I know nothing about Alphonso Manns other than what I read about him in the Herald Times Saturday (paywall). Manns is the Dem candidate to supplant longtime Monroe County Circuit Court Judge Kenneth Todd in the November election.
Manns, it was learned, once was whacked along with two others with a $1.3 billion judgement in a fraud case involving gold bullion. It seems Mann and his then-wife and law partner repped a kinky character named Otis Phillips who’d conjured a scheme to get investors to put earnest money down on the gold, pending approval of their qualifications to participate in the deal. The investors, in turn, would not be approved and Phillips would keep the earnest dough.
The gold never existed.
Back in 1997, the H-T‘s Mike Leonard described the set-up thusly:
[T]he investment scheme Dollie Manns represented hinged on the smuggling of gold and platinum that former Chinese leader Chiang Kai-shek purportedly stashed in China and Indonesia when Communist forces led by Mao Zedong took control of the country 48 years ago.
Leonard went on to quote an Indiana Securities Division and Supreme Court Disciplinary Commission ruling in its investigation of Dollie Manns (Alphonso’s former wife):
She (Dollie Manns) exploited the investor by opportunistically initiating a conversation with her about the ‘investment’ knowing, by reason of her association with the investor’s lawyer (Al Manns) that the investor had just closed a lucrative real estate transaction. Her actions indicate a predilection to take advantage of unsuspecting clients of the firm and thus impart a strong negative implication to her fitness as a lawyer….
By converting the investor’s $20,000 to uses other than those agreed to by the investor and by failing to return the funds pursuant to the parties’ understanding and after the investor demanded return, the respondent violated Indiana Professional Conduct Rule 8.4(b). her conversion of the investor’s funds violated Professional Conduct Rule 8.4(c) in that it represents conduct involving dishonesty, fraud, deceit and misrepresentation.
Alphonso Manns (IDS photo)
Phillips spent two years in the joint for the scam (not his first time as a guest of the state) and the Manns’s were named as co-respondents in the criminal case. The judgement against them was upheld by the a Texas appeals court, although the original penalty was reduced to $400 million.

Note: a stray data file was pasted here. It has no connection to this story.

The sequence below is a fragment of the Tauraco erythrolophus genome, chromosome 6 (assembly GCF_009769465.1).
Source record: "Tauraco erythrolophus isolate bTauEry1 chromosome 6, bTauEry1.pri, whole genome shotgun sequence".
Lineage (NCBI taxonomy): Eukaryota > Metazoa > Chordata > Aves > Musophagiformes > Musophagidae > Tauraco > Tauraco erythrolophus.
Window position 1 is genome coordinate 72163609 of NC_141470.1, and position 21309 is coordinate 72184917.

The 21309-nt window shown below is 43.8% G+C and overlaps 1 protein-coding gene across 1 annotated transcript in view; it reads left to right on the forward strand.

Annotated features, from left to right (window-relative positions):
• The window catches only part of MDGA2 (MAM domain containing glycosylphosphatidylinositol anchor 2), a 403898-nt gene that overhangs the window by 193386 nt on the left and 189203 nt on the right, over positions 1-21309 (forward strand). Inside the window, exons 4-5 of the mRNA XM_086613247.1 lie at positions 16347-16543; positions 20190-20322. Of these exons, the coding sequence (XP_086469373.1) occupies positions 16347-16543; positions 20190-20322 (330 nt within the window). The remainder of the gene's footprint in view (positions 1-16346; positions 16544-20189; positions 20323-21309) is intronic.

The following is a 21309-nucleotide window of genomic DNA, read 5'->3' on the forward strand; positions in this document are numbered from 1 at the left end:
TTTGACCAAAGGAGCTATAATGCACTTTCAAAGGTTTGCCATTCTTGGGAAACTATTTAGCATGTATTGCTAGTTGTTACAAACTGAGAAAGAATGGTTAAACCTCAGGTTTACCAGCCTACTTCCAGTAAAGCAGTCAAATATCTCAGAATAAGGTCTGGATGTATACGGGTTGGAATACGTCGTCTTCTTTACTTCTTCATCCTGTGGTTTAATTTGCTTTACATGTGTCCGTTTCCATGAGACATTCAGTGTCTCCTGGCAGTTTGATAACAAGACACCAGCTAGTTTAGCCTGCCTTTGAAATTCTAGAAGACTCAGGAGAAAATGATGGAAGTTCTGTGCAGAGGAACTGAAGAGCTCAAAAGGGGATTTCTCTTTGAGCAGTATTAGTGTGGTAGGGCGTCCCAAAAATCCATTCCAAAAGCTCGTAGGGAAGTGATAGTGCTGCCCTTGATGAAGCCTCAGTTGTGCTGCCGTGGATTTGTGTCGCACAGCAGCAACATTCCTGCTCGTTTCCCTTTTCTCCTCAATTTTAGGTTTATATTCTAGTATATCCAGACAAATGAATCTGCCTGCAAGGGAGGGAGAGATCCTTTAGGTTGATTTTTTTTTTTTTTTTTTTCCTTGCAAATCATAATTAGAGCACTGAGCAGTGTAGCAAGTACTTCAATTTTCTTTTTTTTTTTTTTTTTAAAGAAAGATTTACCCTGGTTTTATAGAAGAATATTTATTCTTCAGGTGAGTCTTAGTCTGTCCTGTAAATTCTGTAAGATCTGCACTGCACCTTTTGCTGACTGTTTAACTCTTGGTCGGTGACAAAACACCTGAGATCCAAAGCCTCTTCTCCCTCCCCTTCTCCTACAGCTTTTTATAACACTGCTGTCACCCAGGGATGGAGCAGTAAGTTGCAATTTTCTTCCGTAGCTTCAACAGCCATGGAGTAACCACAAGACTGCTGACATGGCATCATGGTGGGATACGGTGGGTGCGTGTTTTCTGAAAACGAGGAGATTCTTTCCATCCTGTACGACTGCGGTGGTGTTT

The Manns’s, being neither billionaires nor hundred-millionaires, couldn’t come up with the scratch and so filed for bankruptcy. Even though the plaintiffs in the case could have pressed to collect the 400-extra-large, they didn’t, presumably because they were embarrassed nearly to death to have been taken in such a flimsy scheme.
For his part, Manns says he’s as pure as the driven snow.
Maybe. I only know I’m not voting for him. A judge, I’d hazard to opine, needs to possess better sense than to get involved in a business deal with, as the Texas appellate court described Phillips, “a shadowy figure…, (and) an ex-convict, (who) masterminded this scheme….”
In more savory news, Indiana University verse-ologist Ross Gay‘s poem, “To the Fig Tree on 9th and Christian” has been named one of the best of the year. It’s been included in the compilation The Best American Poetry 2014.
The Best… books are a neat series that gather together some of the finest writing of the year. The books come out annually and include titles such as The Best American Short Stories, The Best American Travel Writing, and The Best American Essays. [Shameless plug alert] A piece I wrote about women boxers in the Chicago Reader back in 1994 was named a notable work in The Best American Sports Writing 1995. Read the piece here.
Once you’re finished with that make sure you check out Gay’s poem. It appeared originally in the American Poetry Review.
Those Zany Zimmermans
GQ mag yesterday released a story online from its October, 2014, issue detailing the sheer lunacy of the Zimmerman family. You remember George Zimmerman don’t you? Got into a scrape with a kid he was stalking, found himself on the losing end, and so shot the kid in the heart, killing him.
The kid’s name, natch, was Trayvon Martin.
Honestly, you knew from the start — as did I — that George himself was as mentally stable as a 17-year-old on his 30th crystal meth booty bump. Bet you didn’t know, though, that he comes from a clan that makes the Bluths look like the Huxtables.
The apple, babies, fell directly under the tree.
Yay! It’s Okay That I Killed A Kid!
Anyway, read the piece and try to understand the sheer weirdness of the family that has inspired love, devotion, and loyalty from the likes of Sean Hannity and his Fox News audience.